May 24, 2018 by Greg Meckbach
When Ontarians go to the polls June 7, they will likely vote for a party with at least some members who promise to put an end to territorial ratings in auto insurance.
This poses a problem for the property and casualty insurance industry because some insurers are saying territory is “the most effective indicator of whether someone will have a claim and how much it will be,” said Joseph Carnevale, associate broker and director of sales for Brokers Trust Insurance Group Inc., based north of Toronto in Concord. Carnevale is also director of Territory 10 (Metropolitan Toronto and York region) at the Insurance Brokers Association of Ontario.
The ruling Liberals promise to “eliminate geographic discrimination in auto insurance,” a party spokesperson told Canadian Underwriter this week.
The New Democratic Party promises to do the same, claiming that using postal codes as a rating factor discriminates against poor people.
Progressive Conservative Finance Critic Vic Fedeli told Canadian Underwriter in 2017 that if elected, the PCs “would direct” the Financial Services Commission of Ontario “to stop accepting postal codes as a factor in setting insurance rates.”
Fedeli made the statement when he was interim leader of the PCs last year, after Patrick Brown resigned as the party leader. Brown was replaced in March by Doug Ford, who has not publicly said whether or not he would eliminate territory as a rating factor.
“There is some ambiguity, I believe, about the Progressive Conservative Party platform,” Carnevale told Canadian Underwriter Wednesday.
There is some recognition in political platforms that insurance premiums in the GTA, and in some ridings in particular, seem high to the average person. More specifically, there is some concern about high rates that insurers charge to vehicle owners living in Brampton, Mississauga, and Vaughan.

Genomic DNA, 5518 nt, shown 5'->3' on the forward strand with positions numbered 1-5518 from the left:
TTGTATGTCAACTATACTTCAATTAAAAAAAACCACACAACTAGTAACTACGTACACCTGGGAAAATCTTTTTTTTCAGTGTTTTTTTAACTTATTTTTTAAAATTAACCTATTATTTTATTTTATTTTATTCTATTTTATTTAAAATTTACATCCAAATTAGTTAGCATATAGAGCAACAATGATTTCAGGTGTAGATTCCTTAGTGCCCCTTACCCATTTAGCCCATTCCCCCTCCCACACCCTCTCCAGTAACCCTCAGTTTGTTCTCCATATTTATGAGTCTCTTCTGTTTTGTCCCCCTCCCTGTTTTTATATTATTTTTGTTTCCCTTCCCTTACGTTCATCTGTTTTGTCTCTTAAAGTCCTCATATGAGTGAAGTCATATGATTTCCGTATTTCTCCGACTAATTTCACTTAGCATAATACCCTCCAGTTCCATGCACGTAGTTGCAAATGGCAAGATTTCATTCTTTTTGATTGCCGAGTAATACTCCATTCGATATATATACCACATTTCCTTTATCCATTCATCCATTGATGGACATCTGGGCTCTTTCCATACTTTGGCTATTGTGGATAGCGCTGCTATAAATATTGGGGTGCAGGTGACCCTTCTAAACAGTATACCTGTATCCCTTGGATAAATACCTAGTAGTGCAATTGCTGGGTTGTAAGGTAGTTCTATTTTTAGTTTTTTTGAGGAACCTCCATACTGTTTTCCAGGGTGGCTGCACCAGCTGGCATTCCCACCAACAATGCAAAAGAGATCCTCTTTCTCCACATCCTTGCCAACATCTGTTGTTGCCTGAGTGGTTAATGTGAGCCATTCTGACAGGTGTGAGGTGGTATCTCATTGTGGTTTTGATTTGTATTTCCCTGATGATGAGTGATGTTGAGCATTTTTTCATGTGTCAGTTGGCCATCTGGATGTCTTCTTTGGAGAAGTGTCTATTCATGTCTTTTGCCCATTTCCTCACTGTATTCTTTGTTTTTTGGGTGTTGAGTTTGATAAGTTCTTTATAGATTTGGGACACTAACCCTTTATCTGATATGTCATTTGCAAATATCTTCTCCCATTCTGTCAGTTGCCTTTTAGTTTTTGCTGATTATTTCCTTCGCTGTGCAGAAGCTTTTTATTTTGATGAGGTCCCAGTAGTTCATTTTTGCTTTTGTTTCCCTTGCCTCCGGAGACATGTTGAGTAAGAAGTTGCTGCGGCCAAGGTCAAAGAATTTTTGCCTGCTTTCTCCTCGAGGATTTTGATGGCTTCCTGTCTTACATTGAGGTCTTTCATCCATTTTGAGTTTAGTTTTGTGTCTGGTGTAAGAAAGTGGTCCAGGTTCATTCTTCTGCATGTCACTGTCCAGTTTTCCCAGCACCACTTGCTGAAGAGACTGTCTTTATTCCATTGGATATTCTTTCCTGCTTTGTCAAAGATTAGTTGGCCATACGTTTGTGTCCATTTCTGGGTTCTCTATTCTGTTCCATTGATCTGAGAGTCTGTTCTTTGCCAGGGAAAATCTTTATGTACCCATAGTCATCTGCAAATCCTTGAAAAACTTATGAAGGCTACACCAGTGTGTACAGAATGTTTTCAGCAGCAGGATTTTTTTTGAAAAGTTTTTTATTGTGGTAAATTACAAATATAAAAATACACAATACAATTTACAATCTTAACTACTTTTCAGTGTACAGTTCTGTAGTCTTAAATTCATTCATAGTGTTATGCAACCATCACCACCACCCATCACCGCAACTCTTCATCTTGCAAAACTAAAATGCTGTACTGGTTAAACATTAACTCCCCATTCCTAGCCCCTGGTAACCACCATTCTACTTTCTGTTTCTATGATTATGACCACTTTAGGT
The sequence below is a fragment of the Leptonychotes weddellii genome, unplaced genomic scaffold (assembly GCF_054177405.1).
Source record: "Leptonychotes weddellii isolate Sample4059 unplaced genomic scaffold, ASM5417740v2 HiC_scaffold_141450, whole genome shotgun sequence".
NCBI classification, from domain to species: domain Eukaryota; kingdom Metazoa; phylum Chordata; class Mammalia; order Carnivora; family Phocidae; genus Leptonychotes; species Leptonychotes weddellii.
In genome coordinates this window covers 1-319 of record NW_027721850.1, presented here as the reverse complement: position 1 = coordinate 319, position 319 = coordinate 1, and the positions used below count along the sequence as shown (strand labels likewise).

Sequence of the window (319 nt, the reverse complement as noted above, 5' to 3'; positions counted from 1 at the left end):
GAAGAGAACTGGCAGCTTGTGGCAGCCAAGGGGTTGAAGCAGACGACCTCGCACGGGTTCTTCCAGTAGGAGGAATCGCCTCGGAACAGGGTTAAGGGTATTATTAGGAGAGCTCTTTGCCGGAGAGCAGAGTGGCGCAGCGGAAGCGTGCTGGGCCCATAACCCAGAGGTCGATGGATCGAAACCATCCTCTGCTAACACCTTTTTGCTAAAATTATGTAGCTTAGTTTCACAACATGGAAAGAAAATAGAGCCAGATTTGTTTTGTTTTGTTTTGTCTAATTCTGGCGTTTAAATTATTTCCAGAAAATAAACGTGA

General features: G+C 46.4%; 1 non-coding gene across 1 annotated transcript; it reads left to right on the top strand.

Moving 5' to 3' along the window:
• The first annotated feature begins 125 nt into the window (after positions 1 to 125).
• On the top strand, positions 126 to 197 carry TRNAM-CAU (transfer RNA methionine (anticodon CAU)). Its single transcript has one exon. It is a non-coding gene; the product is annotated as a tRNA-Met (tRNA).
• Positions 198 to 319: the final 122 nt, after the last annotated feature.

“Ironically insurance companies tell us that … where that car resides has the biggest impact on their ability to forecast whether or not there will be claims and how much those claims will be for,” said Carnevale, adding that he’s heard from insurers that territory is an even better predictor than factors such as vehicle make.
Explaining how the territorial rating works, he cites the hypothetical example of a town in which only one resident has a car. That motorist would be less likely to get into a collision than a motorist in a city where there are 500,000 other vehicles, Carnevale reasoned.
“Just look at the 401,” he said of the Greater Toronto Area. “The traffic is an indication of how many cars are on the road. Clearly anyone can see that if you are in an area where you have that many cars, then the likelihood of accidents is far greater than areas where you don’t have that many cars.”
So eliminating territory-based rating would make all insurance premiums equal across territories. This would give GTA motorists a break, lowering their rates. On the flip side, however, rates would likely increase for people in less densely-populated areas, whose rates would now be on par with the rates of people living in urban areas.
“I don’t think any of the candidates in the provincial election are looking for a rural versus urban political argument,” Carnevale said.